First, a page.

Wednesday, 17 August 2016

why you should never lose 'the intern' mentality

‘Just give it to the intern.’

‘The intern will do it, she’s over there somewhere…Think she’s got blonde hair?’

‘Just tell them you’re the intern and they’ll let you in’.

these are all real life comments that have been directed at me during my two year on/off stint interning in london PR houses and publications. this all sounds very devil wears prada, and may have left some characters crying and storming out the door at the lack of respect. but i simply continued packing bags, getting lunches, steaming gorgeous blouses worth thousands. quietly continuing with the job in hand, gaining respect from people as i didn't moan or complain about the work i was being given. 

and i like to think that i've transferred that intern mentality into my working life. 

i've been out of university for two years now, and working in a 'proper' job for about a year and half. when i say proper job, i mean i'm seen as something other than an intern, and i'm paid a proper wage that i can pay rent on, drive my car, have a phone, and have a few pennies left over for ridiculous dresses and wedged trainers. i have responsibilities these days, and my job spans a lot of different areas, meaning sometimes i have to lead meetings, offer my opinion on social media strategies, plan content for big name clients.

and other times, i pack boxes, get tea for clients, wait for deliveries and clean the downstairs meeting room. and i do it all with a big smile on my face, because...

you should never lose that intern mentality.

'the intern' title has been given a bad name of late, with no pay, long hours, hurtful comments and 'pointless' work being labelled with it. however, underneath the negative vibes and scaremongering articles, the intern is one of the most important job titles (i think) you can ever own. it teaches you how important it is to be helpful, positive, a source of endless creativity, a five star tea maker, an ear for those to gossip to, to have precise attention to detail, think of the little things...the intern is the position that can elevate your CV to the top of the pile, giving you a little bit of sparkle amongst a paper tower of graduates.

never underestimate the power of the intern.

at work, the happiest and most successful people are the ones who help with everything, no matter what their job role. they don't fob off responsibilities to others just because they can, they don't ignore the cries for help when someone needs something, and they certainly don't think anything is beneath them. the people in life i look up to in my career pick up the phone when it's needed, help pack boxes if there's a shortage of people, and take the time to ask questions + if there's anything else needed of them. i admire people who always want to help. i admire people who don't think they're better than the job role on their email signature.

millenials (blurgh) are given a lot of flack for being a generation of expectation. we are tarnished with a reputation of expecting everything to be given to us on a plate, and it's a frustrating label to wear in today's society where you can't even get an internship these days without experience somewhere else. the majority of us work hard to enhance our CVs, get involved with influential networking on social media, work extra hours to get that facetime with the big guys, and even offer our time for free just to have a reference on LinkedIn. We work hard, and we play hard. it's in our nature to try, so why should this change when we 'make it'?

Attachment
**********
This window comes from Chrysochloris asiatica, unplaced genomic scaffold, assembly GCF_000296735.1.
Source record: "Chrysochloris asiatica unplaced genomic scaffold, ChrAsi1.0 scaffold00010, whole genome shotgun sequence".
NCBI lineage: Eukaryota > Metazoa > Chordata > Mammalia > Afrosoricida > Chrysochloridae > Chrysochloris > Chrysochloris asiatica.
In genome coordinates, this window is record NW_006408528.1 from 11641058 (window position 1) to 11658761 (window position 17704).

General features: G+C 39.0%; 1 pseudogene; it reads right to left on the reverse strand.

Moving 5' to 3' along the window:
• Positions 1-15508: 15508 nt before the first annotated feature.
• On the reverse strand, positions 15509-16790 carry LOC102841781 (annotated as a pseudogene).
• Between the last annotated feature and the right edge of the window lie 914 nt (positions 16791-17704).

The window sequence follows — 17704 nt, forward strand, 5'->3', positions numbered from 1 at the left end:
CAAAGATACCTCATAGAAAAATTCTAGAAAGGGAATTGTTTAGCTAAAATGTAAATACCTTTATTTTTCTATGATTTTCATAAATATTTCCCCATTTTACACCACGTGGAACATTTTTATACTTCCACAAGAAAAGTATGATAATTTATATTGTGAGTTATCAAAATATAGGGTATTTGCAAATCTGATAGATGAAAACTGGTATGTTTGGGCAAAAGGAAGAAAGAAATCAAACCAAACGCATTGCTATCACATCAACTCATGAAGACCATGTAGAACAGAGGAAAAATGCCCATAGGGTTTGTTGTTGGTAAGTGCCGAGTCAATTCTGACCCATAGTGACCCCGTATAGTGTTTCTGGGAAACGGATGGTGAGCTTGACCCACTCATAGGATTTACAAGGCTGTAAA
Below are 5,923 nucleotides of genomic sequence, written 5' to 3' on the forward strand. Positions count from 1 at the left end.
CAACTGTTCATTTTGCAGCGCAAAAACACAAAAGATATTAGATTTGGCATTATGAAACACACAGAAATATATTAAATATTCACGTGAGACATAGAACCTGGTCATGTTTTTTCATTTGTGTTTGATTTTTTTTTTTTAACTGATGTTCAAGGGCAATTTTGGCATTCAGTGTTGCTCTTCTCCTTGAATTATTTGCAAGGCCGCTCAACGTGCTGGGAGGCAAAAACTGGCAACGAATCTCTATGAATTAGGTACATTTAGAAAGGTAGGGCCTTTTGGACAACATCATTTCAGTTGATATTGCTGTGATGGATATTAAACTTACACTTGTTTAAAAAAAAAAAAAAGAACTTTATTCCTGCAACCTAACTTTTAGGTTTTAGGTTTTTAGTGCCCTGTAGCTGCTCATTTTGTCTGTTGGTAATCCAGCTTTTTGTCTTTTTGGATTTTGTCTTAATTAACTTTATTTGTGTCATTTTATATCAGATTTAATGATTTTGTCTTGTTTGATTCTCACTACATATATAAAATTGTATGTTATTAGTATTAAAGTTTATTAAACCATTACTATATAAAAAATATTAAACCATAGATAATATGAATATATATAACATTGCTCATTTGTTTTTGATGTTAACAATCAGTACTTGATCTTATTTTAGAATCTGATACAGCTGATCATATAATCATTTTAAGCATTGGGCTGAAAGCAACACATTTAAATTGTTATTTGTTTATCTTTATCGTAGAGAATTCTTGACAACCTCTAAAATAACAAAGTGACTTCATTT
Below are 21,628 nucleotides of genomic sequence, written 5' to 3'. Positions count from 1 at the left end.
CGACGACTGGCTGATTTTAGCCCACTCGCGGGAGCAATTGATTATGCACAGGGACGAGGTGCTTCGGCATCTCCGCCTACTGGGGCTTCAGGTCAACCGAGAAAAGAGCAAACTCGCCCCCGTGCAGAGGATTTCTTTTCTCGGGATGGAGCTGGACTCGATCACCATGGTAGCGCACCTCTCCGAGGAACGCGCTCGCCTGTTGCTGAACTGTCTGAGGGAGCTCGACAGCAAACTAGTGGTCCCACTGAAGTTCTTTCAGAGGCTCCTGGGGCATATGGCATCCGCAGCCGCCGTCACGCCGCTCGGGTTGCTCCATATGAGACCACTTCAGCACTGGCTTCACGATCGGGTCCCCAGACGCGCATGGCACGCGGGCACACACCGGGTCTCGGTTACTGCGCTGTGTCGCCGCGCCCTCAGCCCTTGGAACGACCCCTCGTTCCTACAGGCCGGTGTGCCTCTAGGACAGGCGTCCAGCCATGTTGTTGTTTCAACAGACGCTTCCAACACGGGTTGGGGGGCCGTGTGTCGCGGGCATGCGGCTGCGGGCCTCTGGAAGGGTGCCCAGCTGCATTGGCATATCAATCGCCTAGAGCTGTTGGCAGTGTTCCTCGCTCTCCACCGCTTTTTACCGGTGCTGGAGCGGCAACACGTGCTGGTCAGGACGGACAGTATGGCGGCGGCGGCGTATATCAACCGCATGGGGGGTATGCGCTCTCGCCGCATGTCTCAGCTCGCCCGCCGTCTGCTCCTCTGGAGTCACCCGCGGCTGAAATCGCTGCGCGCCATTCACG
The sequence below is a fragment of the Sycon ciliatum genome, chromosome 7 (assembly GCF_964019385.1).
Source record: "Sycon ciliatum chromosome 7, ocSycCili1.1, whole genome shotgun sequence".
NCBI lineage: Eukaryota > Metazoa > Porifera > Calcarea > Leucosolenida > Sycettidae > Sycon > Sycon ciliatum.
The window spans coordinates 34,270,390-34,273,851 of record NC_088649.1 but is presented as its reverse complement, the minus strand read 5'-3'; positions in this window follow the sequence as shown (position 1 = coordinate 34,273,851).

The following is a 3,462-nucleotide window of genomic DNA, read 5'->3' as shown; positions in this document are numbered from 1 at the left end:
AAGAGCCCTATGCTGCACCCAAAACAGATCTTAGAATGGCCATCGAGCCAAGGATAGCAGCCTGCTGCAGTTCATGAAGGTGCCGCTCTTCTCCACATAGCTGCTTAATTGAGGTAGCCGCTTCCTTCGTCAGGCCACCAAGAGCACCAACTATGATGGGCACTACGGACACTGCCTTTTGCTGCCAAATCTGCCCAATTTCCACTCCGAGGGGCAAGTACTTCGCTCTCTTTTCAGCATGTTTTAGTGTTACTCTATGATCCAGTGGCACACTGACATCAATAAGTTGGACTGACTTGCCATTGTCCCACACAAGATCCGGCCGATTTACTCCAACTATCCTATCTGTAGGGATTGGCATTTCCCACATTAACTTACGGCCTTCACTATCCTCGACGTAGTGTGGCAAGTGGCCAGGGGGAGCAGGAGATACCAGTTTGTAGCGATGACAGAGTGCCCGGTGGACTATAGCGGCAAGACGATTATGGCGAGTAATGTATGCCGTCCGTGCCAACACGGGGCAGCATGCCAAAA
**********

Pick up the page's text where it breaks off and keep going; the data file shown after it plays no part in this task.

the working world will always include a hierarchy, and this will always range from directors, managers, interns, cleaners... and your role in a company will always expect certain things. of course your responsibilities will increase with title and pay cheque. of course you won't always be able to help out with the little things, but why shouldn't you try when you can? it's so admirable to see directors mucking in when the going gets tough, and always feeling on a level with the more junior members of staff. this helps augment respect and how interns and junior staff members can communicate with you, raising any issues they do have and getting it sorted it out to ensure the office runs as smoothly as possible.

after all, anyone helping out to make that 9-5.30 a little bit sweeter will always be looked upon favorably, trust me. 

the intern mentality should be your hat you wear at work daily. make sure you smash your work, send those HILARIOUS emails to your work BFF with buzzfeed articles, and create a positive vibe in your workspace, but also ensure you're looking out for the little moments. the smaller, quieter moments where if you helped out for five minutes, everyone else can go home on time. open that door for the struggling postman. make a coffee for a tired director struggling with budgets. sort out the messy table of magazines so your manager can sit away from their laptop and have their lunch properly.

because one day, your intern mentality may make you CEO.

until next time xo 



  1. This was a really interesting post to read, thank you for sharing! Whilst I have never interned for a long period of time (more like volunteering), I do notice the people at work higher up than me who are willing to help me out, and I try my best to help those junior to me out if I can. After reading this post though, I feel inspired to do more to help others in the workplace!

    Suitcase and Sandals Blog XX

  2. Love this post, so great to read when im on my first intership iw with a year of them ahead, its important to have a good intern mentality and positive vibes, especially when it gets stressful around you!

    Fashion Dew // Bloglovin'


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